Identifying phishing scams and fake emails
We will never ask for your login details or personal information by email. If you get an email like this, it could be an attempt at fraud known as 'phishing'.
Phishing is a scam that uses an email, phone call, SMS or instant message pretending to be from the University or another organisation, such as the Student Loans Company. This email will ask for valuable information like your password or personal details. Fraudsters can use this information to access your accounts to extract data or take money.
The phishing email is usually an urgent message with a link to a website that copies an official page, but is actually fake, such as the University login portal. The fraudster will try to trick you into entering information that is useful to gain access to any of your accounts or financial information like:
- your username and password
- financial information, like bank and credit card details
- National Insurance, Social Security or passport numbers
- common security-related questions, like your mother’s maiden name, schools attended or date of birth
Spear phishing is a scam email where the fraudsters have been able to use some of your personal information (for example your name, course of study or job title) to make the email appear more genuine. Do not be fooled. This is still a fake email.
Don’t believe everything you see. Phishing campaigns are using more convincing email addresses, logos and language to trick people and avoid security systems trying to stop them.
Be careful with unexpected email messages – if it looks suspicious, it probably is.
If you think you have received a phishing email
- Do not do what the email tells you to do
- Report the email within Outlook by selecting the 'Report Message' button located at the top right-hand side of your screen and select the category that your email falls into.
- If you have an android or Apple device, read our guidance on how to report a phishing email.
The email will then be:
- sent to our IT Security team and forwarded to Microsoft for analysis
- automatically deleted from your inbox to keep you safe and secure. If we need any further action from you, we will be in touch
If you have followed a link in a phishing email
- If you have entered any financial details, contact your bank immediately and tell them that you have been the victim of an email scam. Do not wait to contact us before doing this.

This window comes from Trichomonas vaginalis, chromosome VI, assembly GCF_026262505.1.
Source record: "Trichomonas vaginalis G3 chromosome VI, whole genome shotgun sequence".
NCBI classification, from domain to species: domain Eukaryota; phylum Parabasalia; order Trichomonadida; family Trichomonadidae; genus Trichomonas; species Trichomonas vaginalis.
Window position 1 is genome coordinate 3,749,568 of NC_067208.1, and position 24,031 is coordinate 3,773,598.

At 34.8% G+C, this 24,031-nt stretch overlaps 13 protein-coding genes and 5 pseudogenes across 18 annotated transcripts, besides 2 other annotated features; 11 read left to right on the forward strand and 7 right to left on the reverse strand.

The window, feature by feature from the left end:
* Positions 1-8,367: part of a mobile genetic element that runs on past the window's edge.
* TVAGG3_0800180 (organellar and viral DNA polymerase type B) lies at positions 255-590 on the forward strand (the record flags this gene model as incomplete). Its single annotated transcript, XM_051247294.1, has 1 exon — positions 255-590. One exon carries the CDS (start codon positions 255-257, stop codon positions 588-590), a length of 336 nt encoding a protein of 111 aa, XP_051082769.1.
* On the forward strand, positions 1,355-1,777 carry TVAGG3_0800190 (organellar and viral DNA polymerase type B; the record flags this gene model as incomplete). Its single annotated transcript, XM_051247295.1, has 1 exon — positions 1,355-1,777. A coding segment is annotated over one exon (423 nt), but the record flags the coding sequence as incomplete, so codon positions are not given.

- If you have entered your University password, change it using Account Manager. If you have used this password on other accounts, change it on those as well.
- Contact the Service Desk so we can advise you what to do next.
- Run a full antivirus scan on your computer or device.
Top tips for identifying phishing emails
By following these few simple steps and looking out for some simple signs, you can reduce the likelihood of falling for a phishing attack:
Check the email greeting
Phishing emails tend to start with generic phrases like:
- 'Dear University member'
- 'Dear valued customer'
- 'Dear student'
- your email account name, like 'Dear abc123'
Check the From: address
It's always worth checking the From: address in an email, as fraudsters will often change the display name to make it look more like the company or organisation they are pretending to be. A scam email will have a strange email address behind what looks like a genuine display name e.g. "Your Friend@bath.ac.uk" . Use your mouse to hover the cursor over or right-click on the sender name and you should see the email address behind it.
If something sounds too good to be true, it probably is
Emails offering you money or financial opportunities are often fake. For example:
- jobs or grants that you haven't applied for
- lottery wins
- transferring or receiving money for someone else
Look but don’t click
Take the time to pause before clicking on any links within an email. If you are using a computer, hover your mouse over any links in the body of the email. If the link address doesn't look like an official site address or is different from the text description, don’t click on it.
Be aware of current phishing emails
We will let you know of current phishing scams as we are made aware of them via our Be aware of phishing emails campaign. Check back regularly for updates.
If you think an email is suspicious, or if you have clicked on a link in an email that you later believe it to be suspicious, don't panic! Get in touch with us and we will investigate.
Phishing scams can come in other formats
Fraudsters can contact you in many other ways including via phone call, SMS or instant message, pretending to be from your bank or another organisation. Please be vigilant and ensure that you do not disclose your personal details, such as your card, PIN, passwords or card reader codes.